Animated image of a businessman walking a tightrope. (Image: Shutterstock)

U.S. corporate defined benefit (DB) plans probably would rather forget this past winter, according to new research from Cerulli Associates.

After tens of billions of contributions and higher discount rates improving funded status for much of 2018, volatility negatively affected corporate DB plans in the last days of the year.

“Significant volatility in financial assets and interest rates whipsawed these institutions just as underfunding concerns were beginning to ease early in the fourth quarter of 2018,” Cerulli states

Through the first three quarters of 2018, the funded status of the average corporate DB plan steadily improved from a more than 85% funded ratio to the low-to-mid 90s in September, according to Cerulli. This is largely because many plans – especially larger ones – took steps to de-risk pension liabilities by freezing benefit accruals and/or closing to new participants after facing significant pressure to immunize the volatility of liabilities on corporate balance sheets and income statements.

Then, financial market volatility in late 2018 – brought on largely by concerns of slowing global growth – changed the game “seemingly overnight,” according to Cerulli.

According to the Milliman Pension Funding Index, November to December was the largest percentage-point decline for the year, in many cases wiping out 2018 percentage point improvements in funded ratios in one month.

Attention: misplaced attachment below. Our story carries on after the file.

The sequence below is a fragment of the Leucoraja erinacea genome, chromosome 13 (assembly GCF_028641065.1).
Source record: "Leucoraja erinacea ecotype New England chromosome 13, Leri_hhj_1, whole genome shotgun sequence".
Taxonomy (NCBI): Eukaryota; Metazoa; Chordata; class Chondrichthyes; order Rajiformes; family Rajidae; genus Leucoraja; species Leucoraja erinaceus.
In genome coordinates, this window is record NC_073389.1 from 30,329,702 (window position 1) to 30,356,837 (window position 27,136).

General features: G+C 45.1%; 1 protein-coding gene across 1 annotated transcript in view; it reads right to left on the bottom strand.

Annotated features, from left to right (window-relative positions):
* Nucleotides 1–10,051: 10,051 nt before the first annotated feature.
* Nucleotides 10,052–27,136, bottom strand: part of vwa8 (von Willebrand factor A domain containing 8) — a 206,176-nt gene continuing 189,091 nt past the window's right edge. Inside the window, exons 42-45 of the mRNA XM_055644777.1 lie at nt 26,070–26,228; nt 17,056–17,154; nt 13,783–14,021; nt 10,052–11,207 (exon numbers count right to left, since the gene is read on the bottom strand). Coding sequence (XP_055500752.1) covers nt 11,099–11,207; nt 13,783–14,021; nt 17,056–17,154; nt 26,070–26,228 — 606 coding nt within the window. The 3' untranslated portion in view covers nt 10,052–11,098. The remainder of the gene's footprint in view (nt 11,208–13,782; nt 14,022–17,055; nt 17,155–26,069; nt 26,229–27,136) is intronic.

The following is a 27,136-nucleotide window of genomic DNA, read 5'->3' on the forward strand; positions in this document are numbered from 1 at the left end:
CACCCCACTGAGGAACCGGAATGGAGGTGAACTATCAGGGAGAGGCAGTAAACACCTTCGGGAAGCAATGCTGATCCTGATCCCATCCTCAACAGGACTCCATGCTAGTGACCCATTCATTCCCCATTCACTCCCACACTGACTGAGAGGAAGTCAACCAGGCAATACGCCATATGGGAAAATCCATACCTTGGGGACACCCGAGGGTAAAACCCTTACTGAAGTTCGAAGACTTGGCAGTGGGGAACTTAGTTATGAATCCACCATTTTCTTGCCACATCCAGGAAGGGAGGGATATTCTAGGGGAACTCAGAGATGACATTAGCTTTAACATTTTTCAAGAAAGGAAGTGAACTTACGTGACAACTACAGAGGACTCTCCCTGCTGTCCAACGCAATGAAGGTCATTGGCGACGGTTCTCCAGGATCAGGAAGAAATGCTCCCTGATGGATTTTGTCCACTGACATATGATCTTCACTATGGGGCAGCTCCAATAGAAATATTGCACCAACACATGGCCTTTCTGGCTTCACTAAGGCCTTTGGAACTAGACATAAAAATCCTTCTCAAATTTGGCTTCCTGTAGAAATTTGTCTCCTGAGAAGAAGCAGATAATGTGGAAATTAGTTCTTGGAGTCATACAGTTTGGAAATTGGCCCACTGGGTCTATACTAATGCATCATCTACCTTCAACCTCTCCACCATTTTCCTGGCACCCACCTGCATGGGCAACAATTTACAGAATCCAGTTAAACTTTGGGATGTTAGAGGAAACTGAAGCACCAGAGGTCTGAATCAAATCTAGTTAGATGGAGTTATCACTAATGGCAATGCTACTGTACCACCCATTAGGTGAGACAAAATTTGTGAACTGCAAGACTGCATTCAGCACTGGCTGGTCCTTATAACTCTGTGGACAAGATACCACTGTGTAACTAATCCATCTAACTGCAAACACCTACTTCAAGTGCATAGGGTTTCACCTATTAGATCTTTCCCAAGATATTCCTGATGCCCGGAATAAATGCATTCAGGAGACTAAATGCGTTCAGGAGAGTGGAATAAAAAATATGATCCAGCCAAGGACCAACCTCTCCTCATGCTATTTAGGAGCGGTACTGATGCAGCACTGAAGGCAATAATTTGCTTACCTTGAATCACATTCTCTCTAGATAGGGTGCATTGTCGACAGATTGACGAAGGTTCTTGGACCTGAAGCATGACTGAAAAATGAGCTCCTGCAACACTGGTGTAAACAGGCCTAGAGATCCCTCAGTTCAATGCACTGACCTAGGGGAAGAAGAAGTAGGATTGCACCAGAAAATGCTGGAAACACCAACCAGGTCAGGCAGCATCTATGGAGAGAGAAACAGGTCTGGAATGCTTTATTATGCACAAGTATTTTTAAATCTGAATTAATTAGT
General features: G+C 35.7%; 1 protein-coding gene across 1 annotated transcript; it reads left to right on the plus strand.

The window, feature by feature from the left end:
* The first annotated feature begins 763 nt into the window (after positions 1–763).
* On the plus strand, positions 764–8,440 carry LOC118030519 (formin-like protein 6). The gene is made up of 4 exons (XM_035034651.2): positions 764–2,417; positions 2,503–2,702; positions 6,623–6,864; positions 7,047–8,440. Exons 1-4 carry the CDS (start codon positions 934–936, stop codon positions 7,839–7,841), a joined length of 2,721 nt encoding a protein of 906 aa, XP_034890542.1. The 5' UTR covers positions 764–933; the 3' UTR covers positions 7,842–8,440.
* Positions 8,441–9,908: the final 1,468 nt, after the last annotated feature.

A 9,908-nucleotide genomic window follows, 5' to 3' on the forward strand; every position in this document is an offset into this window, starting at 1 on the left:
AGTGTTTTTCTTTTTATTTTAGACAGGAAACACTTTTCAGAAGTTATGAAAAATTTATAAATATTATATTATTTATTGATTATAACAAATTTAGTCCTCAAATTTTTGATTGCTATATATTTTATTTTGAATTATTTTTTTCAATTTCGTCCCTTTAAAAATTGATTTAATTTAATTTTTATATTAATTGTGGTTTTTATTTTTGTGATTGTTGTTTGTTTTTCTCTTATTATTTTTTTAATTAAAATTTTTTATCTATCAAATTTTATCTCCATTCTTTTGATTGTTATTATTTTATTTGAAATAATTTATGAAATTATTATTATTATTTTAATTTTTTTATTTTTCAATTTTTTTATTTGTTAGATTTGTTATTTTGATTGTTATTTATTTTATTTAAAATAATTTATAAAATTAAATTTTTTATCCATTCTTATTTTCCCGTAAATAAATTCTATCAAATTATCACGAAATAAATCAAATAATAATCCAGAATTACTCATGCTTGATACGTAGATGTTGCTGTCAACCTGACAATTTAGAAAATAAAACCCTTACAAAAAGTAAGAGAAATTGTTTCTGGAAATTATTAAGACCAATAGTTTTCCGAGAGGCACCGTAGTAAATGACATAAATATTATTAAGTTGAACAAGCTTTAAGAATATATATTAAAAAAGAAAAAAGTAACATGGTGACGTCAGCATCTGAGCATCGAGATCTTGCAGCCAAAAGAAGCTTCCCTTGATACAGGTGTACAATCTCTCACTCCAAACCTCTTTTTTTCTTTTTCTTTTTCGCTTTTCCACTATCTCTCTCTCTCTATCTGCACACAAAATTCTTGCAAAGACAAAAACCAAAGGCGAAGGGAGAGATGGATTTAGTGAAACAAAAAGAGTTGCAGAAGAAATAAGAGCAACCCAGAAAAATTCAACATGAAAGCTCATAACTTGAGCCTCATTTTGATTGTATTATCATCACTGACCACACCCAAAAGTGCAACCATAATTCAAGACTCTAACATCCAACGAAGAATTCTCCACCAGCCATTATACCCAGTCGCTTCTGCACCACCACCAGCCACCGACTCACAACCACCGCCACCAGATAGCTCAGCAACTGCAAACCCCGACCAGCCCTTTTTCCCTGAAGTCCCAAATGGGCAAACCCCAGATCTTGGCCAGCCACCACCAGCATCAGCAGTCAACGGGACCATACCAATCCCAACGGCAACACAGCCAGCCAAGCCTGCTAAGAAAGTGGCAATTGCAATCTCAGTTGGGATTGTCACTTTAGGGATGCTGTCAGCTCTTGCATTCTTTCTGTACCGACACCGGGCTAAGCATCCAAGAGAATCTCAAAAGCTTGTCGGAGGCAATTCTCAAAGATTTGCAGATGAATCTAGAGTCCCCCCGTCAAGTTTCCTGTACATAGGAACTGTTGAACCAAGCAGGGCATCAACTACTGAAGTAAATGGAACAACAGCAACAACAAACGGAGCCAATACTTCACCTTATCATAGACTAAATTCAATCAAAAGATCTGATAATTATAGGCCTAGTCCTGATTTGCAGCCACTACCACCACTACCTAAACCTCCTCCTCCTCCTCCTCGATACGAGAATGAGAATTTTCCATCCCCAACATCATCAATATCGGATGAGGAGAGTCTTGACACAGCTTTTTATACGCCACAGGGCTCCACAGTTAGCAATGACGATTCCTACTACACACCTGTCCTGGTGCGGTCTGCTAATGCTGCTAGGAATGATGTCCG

Then, in the first few months of 2019, as the U.S. Federal Reserve Board appeared to change track and hold off on further increases in short-term interest rates, financial assets rebounded and volatility largely became a positive.

Despite the bounce back, Cerulli finds that these corporate DB plans are feeling shell-shocked.

“Recalling the 2007–2008 global financial crisis losses (which, on the eve of the crisis, was the last time corporate pension plans were fully funded), CIOs tell Cerulli that their companies cannot stomach such volatility again,” the research states.

Cerulli sought to gauge the sentiment of mid-sized corporate DB plans — a cohort in the midst of the liability derisking trend, but without the resources of large plans — to assess how these institutions were managing through the volatile period.

For its 2019 Corporate DB Derisking Survey, Cerulli surveyed chief investment officers and other internal investment professionals at mid-sized plans, which are defined by plans with assets between $2 billion and $10 billion, in the first quarter of 2019. Plans surveyed represented more than $43 billion in assets as of December 31, 2018.

So, what are mid-sized DB plans thinking after this latest bout of volatility?

Despite an improvement in conditions in the first months of 2019, mid-sized plans surveyed in the first quarter express a greater focus on investment risks and on the fees paid to third-party asset managers.

According to the survey, mid-sized plans rate investment management fees paid to third-party managers, performance and risk measurement, and generating risk-adjusted returns and yield equally (22%) “very concerning” on a sliding scale.

Additionally, the survey finds that the current environment has now muddied the waters of plans’ interest rate outlook.

On an asset-weighted basis, almost half (42%) of respondents are concerned about rates while 37% report being relatively not concerned.

“Had the survey been taken in September of last year, it’s likely many more would have been ‘not concerned’ about rising rates,” Cerulli states.

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